COKEWORTHY, John II, of Yarnscombe, Devon.
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Family and Education
?s. of John Cokeworthy I*. m. by 1424, Margery, at least 1s. 1da.
Collector of customs and subsidies, Plymouth and Fowey 26 Nov. 1424-Dec. 1428, Exeter and Dartmouth Dec. 1428-9, Dartmouth Dec. 1429-30.
Tax collector, Devon Apr. 1428.
Escheator, Devon and Cornw. 5 Nov. 1430-26 Nov. 1431, 4 Nov. 1440-1.
Commr. of oyer and terminer, Devon July 1434; inquiry, Som. Jan. 1444.
Sheriff, Cornw. 4 Nov. 1455-6.
Cokeworthy was closely related to John Cokeworthy of Launceston (Member of as many as 19 Parliaments between 1377 and 1399) whose property in Cornwall he eventually inherited. His main place of residence was Yarnscombe, some eight miles from Barnstaple, where, in 1424, he was granted licence by Bishop Lacy to have his own oratory or chapel. He and his son after him also held premises in Dartmouth, ‘Cokworthy’, Torrington, Barnstaple and Tavistock, in Devon, and in Launceston, ‘Vogelers’, and Trewent, in Cornwall; and in addition in 1435 he acquired the manor of ‘Uptamer’, presumably situated by the river which marked the border between the two counties.1
In November 1419 Cokeworthy, described as ‘of Devon, gentleman’, shared with Simon Yurle* of Cornwall an Exchequer lease of lands in Chilsworthy and Ipplepen, which was to last for 20 years. A week later he was again at the Exchequer, this time to act as surety for Sir Thomas Pomeroy* and John Cole IV*, the successful claimants to the Pomeroy inheritance. He attended the shire elections at Exeter in November 1421 (when he himself was returned for Barnstaple), and again in 1422. Previously, in May 1420, he and his ‘brother’ John (who, however, had been born out of wedlock), were pardoned for having acquired without royal licence a messuage and shops in the parish of St. Clement Danes, London, which had belonged to Richard Gabriell, a canon of Exeter and one of the masters of Chancery. When attending his second Parliament (1423), Cokeworthy, who was an executor of Gabriell’s will, presented a petition for a royal commission of inquiry into the value of the priory of St. James near Exeter, as he and his fellow executors were being held responsible by the Exchequer for annual payments of 19 marks under the terms of a lease granted to Gabriell. He sold the London property to John Hatherle† before 1434, but once more neglected to obtain the necessary licence.2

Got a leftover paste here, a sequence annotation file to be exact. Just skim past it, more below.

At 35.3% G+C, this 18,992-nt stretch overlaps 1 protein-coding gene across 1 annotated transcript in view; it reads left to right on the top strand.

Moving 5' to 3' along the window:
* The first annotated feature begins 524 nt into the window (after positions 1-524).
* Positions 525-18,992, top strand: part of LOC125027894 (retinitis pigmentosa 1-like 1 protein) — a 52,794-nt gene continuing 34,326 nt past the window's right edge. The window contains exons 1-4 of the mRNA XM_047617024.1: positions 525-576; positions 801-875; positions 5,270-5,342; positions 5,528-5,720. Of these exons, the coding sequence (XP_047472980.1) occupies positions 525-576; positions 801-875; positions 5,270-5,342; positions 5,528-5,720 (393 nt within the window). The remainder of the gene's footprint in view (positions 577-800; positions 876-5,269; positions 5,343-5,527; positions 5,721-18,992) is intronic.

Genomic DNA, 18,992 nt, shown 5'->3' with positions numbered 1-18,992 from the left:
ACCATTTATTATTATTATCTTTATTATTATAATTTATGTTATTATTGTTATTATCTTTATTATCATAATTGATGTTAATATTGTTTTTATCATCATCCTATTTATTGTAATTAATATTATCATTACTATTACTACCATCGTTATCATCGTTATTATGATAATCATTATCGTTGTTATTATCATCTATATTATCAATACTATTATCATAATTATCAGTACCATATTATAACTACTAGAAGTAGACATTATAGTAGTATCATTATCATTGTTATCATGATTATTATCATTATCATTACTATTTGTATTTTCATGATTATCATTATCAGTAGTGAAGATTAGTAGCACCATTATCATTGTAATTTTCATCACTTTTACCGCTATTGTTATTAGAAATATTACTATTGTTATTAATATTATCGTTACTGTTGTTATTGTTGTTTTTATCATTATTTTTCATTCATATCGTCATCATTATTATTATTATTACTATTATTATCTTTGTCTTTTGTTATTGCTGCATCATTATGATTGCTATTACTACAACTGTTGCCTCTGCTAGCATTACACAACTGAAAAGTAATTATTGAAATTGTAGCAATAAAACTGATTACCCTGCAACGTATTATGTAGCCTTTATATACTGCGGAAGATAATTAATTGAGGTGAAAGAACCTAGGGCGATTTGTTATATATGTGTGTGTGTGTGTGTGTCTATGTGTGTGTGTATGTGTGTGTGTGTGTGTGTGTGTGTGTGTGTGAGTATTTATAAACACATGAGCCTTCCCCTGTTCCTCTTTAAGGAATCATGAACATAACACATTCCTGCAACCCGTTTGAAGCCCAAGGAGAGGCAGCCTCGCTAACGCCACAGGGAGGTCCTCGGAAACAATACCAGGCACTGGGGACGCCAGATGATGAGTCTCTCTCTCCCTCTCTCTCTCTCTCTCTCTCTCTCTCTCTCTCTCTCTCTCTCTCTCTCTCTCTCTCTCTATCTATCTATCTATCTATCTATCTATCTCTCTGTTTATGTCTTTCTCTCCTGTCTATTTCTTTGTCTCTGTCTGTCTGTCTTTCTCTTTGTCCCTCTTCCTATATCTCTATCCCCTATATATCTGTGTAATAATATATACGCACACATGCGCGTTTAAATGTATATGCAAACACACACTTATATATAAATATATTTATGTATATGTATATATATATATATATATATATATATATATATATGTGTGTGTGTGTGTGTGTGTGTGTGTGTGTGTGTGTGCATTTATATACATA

In 1424 Cokeworthy had been appointed collector of customs in Plymouth and Fowey on the nomination of Bishop Beaufort of Winchester, and he continued to hold office first there, and then at Exeter and Dartmouth, for the next six years. He once more attended the shire elections at Exeter in 1430 (when serving his first term as escheator of Devon), and again in 1442, having, in the meantime, in 1434, been among the local gentry required to take the oath not to maintain breakers of the peace. One such disturbance evidently affected him personally, for five years later he brought an action at Westminster against James Wayt, a shipman from Tenby, for assault and robbery at Bristol.3